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U. K. gives $59 million to assist Hong Kong migrants calm down

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The integration program will present funding to assist arrivals entry housing, schooling and job

The British authorities mentioned on Thursday it’s establishing a 43 million pound ($59 million) fund to assist migrants from Hong Kong settle within the nation as they escape rising political repression within the former colony.

The provide extends to holders of British National (Overseas) passports who’ve been supplied particular visas, opening a path to work, residency and eventual citizenship to as much as 5 million of Hong Kong’s 7.4 million folks.

The integration program will present funding to assist arrivals entry housing, schooling and jobs. Around 10% of the funds will go towards establishing 12 “virtual welcome hubs” across Great Britain and Northern Ireland to “coordinate support and give practical advice and assistance,” the British Consulate-General said.

China has sharply criticized what it labels British abuse of the passports, saying it will no longer recognize them as travel documents or as a form of identification. Most residents also carry Hong Kong or other passports so it’s not clear what effect that would have.

“The move delivers on the U.K.’s historic and moral commitment to the people of Hong Kong who chose to retain their ties to the U.K. by taking up BN(O) status in 1997,” the Consulate-General said in a statement, referring to the year Hong Kong was handed over to China.

“It provides them with a pathway to live in the U.K. should they choose to do so,” the consulate said.

It said that Overseas Passport holders have had their rights and freedoms restricted by the national security law imposed by Beijing, and “it is right that we change the entitlements in the U.K. which are attached to their status.” China imposed the sweeping legislation on Hong Kong last year following massive anti-government protests in 2019. and the authorities have used it to virtually end political opposition and severely restrict free speech.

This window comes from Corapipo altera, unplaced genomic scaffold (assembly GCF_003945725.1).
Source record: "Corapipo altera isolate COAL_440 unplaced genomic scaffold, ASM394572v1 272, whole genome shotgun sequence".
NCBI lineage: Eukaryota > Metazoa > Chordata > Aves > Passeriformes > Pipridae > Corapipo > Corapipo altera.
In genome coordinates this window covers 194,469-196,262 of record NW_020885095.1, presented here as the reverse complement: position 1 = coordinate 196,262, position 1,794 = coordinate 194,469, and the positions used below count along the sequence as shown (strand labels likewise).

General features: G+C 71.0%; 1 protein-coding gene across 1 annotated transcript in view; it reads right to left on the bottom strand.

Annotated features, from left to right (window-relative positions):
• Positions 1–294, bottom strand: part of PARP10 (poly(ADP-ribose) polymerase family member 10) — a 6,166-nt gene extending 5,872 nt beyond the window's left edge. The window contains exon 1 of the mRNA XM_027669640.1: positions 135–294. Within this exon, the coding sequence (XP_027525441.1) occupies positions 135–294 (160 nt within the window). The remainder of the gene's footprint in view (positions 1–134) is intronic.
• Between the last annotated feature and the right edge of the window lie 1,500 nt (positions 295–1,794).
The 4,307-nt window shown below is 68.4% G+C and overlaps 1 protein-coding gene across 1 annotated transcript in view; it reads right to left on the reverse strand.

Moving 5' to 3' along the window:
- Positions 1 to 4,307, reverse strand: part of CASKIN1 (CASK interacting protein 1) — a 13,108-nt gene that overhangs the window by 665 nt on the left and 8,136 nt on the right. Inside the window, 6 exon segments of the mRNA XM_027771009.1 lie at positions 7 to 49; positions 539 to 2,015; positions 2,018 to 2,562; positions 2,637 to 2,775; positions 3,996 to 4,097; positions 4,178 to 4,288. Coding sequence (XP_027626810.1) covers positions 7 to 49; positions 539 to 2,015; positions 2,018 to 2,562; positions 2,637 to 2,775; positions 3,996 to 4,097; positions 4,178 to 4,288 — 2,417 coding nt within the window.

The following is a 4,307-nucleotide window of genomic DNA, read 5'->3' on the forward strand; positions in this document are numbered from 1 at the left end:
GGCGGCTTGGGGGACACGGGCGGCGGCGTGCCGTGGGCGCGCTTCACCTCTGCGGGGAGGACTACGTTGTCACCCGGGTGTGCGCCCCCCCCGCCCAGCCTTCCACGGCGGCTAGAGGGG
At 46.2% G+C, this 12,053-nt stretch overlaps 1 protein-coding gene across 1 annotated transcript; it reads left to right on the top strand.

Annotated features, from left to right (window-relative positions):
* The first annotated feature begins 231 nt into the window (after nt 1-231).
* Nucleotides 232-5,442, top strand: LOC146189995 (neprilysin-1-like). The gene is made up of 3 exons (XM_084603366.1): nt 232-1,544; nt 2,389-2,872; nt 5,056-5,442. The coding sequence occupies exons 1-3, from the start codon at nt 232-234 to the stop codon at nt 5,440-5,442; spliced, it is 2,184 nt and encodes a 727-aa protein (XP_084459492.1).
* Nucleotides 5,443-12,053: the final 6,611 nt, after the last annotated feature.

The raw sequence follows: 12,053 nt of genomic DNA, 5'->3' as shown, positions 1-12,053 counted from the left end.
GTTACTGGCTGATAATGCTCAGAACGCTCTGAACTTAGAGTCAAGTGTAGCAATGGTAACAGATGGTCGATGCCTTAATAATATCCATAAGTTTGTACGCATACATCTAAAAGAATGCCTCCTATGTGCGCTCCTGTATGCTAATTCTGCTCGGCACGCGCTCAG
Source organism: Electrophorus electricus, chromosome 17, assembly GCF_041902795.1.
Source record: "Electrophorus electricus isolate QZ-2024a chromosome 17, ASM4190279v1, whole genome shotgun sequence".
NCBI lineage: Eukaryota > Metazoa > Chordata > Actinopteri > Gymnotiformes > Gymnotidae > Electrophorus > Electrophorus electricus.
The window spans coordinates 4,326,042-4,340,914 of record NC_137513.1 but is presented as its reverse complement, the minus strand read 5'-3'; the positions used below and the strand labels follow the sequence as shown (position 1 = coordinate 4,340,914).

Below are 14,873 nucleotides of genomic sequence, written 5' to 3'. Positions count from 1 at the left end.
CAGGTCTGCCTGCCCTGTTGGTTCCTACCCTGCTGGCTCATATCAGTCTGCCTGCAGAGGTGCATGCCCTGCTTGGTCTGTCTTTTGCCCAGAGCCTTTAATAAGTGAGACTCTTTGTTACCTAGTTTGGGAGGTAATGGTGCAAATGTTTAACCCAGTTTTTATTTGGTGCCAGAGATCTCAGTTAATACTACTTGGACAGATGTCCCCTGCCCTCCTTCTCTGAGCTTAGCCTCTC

Changes to the electoral system have also closed off routes for political participation, with just 20 of the 90 members of the future Legislative Council to be directly elected. Beijing has also demanded that those running in elections must prove their loyalty to China and the Communist Party and threatens to prosecute anyone for statements regarded as unpatriotic, whether issued in Hong Kong or abroad.

Most opposition figures have either been jailed, intimidated into silence or fled abroad. Political gatherings have been broken up by police and even art exhibitions have been criticized for promoting opposition views.

One prominent opposition figure, Nathan Law, was granted refugee status in the U.K..

“The fact that I am wanted under the National Security Law shows that I am exposed to severe political persecution and am unlikely to return to Hong Kong without risk,” Mr. Law tweeted.

Chinese Foreign Ministry spokesperson Zhao Lijian lashed out at the British decision, calling Law a criminal suspect wanted by the Hong Kong police.

“”We resolutely oppose any nation, group or particular person harboring felony parts in any approach,” Mr. Zhao instructed reporters at a each day briefing. “This is gross interference in Hong Kong justice, a violation of worldwide legislation and the fundamental rules of worldwide relations, and likewise goes towards the constant British precept of the rule of legislation.”

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